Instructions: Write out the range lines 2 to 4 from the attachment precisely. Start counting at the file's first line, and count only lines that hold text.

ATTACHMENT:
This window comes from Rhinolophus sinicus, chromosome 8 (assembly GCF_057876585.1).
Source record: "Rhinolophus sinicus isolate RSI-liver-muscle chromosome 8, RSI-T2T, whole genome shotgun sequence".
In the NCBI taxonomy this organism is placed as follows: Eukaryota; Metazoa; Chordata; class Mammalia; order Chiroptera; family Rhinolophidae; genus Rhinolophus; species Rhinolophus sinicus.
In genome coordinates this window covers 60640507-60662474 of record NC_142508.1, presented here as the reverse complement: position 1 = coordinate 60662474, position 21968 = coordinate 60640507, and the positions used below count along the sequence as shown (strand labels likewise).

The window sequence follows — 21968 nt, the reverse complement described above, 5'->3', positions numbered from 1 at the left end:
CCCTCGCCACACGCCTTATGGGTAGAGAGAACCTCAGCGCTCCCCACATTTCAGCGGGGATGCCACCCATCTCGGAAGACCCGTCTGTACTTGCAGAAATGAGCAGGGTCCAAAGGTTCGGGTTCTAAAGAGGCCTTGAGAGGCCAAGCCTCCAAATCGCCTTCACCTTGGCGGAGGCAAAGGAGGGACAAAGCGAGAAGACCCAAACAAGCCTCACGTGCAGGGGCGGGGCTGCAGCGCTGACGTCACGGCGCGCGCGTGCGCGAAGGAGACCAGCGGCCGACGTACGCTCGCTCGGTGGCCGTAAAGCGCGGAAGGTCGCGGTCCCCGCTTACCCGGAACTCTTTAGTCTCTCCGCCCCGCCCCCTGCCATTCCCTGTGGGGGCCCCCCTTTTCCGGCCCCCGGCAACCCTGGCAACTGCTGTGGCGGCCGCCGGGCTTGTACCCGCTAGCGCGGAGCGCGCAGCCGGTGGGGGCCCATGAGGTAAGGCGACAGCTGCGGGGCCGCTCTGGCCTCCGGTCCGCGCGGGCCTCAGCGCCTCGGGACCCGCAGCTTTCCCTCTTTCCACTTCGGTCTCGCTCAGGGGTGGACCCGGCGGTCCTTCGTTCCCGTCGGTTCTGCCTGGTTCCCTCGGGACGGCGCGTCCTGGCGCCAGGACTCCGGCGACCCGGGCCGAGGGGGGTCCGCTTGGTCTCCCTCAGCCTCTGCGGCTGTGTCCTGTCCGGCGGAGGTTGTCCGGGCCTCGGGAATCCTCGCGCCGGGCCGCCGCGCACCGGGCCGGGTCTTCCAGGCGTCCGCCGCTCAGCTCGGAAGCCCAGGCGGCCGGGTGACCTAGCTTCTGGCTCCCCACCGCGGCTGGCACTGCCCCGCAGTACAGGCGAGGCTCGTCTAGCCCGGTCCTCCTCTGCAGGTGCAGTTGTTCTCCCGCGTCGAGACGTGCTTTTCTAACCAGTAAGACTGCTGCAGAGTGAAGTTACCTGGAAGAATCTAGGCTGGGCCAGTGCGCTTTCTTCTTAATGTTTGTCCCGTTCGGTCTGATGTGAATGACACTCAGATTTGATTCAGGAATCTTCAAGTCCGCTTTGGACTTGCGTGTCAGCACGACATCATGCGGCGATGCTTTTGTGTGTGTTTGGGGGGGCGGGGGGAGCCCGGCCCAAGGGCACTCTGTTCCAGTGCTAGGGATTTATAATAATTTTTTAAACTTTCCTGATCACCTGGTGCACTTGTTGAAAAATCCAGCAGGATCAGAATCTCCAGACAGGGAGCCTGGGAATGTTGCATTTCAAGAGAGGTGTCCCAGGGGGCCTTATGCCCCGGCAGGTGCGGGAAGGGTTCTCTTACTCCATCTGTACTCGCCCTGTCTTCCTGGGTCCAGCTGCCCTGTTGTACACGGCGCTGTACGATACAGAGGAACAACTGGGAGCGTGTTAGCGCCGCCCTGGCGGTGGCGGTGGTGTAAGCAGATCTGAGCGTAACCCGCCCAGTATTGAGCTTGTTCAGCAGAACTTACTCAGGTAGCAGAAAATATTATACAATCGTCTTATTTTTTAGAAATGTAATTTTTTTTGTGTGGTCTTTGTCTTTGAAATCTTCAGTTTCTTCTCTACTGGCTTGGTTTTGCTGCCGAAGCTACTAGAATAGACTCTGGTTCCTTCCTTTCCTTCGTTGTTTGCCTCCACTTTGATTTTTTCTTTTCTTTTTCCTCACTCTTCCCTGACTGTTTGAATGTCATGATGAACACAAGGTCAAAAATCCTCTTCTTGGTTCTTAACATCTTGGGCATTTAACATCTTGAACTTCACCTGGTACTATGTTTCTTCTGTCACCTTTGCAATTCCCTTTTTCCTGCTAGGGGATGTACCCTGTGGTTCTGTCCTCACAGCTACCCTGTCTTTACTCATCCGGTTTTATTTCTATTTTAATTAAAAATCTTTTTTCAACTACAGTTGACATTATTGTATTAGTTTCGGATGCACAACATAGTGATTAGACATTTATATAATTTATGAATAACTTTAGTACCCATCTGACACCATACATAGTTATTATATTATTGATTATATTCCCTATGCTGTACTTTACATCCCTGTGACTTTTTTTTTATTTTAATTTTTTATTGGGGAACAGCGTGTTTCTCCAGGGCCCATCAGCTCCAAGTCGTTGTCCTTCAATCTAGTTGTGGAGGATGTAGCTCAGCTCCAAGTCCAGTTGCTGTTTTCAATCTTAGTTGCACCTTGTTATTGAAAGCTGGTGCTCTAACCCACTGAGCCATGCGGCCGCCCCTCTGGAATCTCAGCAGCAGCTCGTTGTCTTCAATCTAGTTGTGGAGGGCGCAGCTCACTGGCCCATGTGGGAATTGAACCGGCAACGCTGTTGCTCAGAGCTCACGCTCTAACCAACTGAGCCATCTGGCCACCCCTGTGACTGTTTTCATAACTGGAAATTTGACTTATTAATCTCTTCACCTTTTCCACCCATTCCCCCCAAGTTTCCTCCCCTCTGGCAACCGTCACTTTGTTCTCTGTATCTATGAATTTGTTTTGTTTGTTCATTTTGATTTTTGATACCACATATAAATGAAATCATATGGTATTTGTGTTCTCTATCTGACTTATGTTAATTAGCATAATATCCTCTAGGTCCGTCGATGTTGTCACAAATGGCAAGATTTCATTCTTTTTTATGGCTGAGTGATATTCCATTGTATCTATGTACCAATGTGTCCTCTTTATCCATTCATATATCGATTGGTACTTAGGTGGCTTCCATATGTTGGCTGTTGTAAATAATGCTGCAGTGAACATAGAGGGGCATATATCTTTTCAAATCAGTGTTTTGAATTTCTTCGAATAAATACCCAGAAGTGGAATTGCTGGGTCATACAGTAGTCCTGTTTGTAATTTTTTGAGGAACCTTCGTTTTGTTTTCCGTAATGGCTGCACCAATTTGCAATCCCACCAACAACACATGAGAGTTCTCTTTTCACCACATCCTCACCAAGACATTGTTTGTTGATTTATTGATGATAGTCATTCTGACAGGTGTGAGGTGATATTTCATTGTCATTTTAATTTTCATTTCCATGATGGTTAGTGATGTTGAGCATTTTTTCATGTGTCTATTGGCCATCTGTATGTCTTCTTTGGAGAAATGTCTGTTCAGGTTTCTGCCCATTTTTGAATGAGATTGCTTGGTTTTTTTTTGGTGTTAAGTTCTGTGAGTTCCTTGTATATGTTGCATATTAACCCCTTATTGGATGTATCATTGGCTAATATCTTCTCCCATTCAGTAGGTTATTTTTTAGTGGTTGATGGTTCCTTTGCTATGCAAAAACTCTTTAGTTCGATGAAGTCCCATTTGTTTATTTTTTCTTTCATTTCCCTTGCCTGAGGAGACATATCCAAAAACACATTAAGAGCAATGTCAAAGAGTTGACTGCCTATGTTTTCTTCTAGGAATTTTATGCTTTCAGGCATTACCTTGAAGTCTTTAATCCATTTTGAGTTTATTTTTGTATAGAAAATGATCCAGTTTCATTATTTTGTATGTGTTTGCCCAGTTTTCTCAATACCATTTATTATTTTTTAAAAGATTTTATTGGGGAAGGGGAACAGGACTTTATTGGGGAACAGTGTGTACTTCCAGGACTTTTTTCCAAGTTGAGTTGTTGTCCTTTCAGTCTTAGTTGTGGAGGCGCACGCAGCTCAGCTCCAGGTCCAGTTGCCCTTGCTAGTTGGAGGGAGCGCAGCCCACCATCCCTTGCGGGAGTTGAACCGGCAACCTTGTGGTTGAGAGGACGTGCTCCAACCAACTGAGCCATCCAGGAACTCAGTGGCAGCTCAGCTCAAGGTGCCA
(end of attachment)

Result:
Source record: "Rhinolophus sinicus isolate RSI-liver-muscle chromosome 8, RSI-T2T, whole genome shotgun sequence".
In the NCBI taxonomy this organism is placed as follows: Eukaryota; Metazoa; Chordata; class Mammalia; order Chiroptera; family Rhinolophidae; genus Rhinolophus; species Rhinolophus sinicus.
In genome coordinates this window covers 60640507-60662474 of record NC_142508.1, presented here as the reverse complement: position 1 = coordinate 60662474, position 21968 = coordinate 60640507, and the positions used below count along the sequence as shown (strand labels likewise).